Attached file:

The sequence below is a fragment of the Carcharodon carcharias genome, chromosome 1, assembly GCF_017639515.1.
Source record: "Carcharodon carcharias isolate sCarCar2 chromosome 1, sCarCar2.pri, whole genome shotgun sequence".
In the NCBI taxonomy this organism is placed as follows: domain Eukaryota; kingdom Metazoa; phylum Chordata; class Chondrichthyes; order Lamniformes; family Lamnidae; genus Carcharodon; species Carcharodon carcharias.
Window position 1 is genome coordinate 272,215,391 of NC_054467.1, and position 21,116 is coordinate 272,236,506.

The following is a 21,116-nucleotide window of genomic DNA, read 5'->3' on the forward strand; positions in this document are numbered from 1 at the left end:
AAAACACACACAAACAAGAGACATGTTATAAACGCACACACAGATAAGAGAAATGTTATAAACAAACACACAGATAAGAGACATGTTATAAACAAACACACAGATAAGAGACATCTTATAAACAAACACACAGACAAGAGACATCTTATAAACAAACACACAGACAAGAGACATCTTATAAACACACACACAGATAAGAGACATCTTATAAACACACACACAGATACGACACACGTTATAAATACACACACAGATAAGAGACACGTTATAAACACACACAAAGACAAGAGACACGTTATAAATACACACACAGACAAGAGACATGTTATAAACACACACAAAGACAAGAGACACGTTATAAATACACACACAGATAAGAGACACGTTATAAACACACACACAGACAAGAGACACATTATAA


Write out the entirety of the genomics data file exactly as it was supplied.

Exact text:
The sequence below is a fragment of the Carcharodon carcharias genome, chromosome 1, assembly GCF_017639515.1.
Source record: "Carcharodon carcharias isolate sCarCar2 chromosome 1, sCarCar2.pri, whole genome shotgun sequence".
In the NCBI taxonomy this organism is placed as follows: domain Eukaryota; kingdom Metazoa; phylum Chordata; class Chondrichthyes; order Lamniformes; family Lamnidae; genus Carcharodon; species Carcharodon carcharias.
Window position 1 is genome coordinate 272,215,391 of NC_054467.1, and position 21,116 is coordinate 272,236,506.

The following is a 21,116-nucleotide window of genomic DNA, read 5'->3' on the forward strand; positions in this document are numbered from 1 at the left end:
AAAACACACACAAACAAGAGACATGTTATAAACGCACACACAGATAAGAGAAATGTTATAAACAAACACACAGATAAGAGACATGTTATAAACAAACACACAGATAAGAGACATCTTATAAACAAACACACAGACAAGAGACATCTTATAAACAAACACACAGACAAGAGACATCTTATAAACACACACACAGATAAGAGACATCTTATAAACACACACACAGATACGACACACGTTATAAATACACACACAGATAAGAGACACGTTATAAACACACACAAAGACAAGAGACACGTTATAAATACACACACAGACAAGAGACATGTTATAAACACACACAAAGACAAGAGACACGTTATAAATACACACACAGATAAGAGACACGTTATAAACACACACACAGACAAGAGACACATTATAA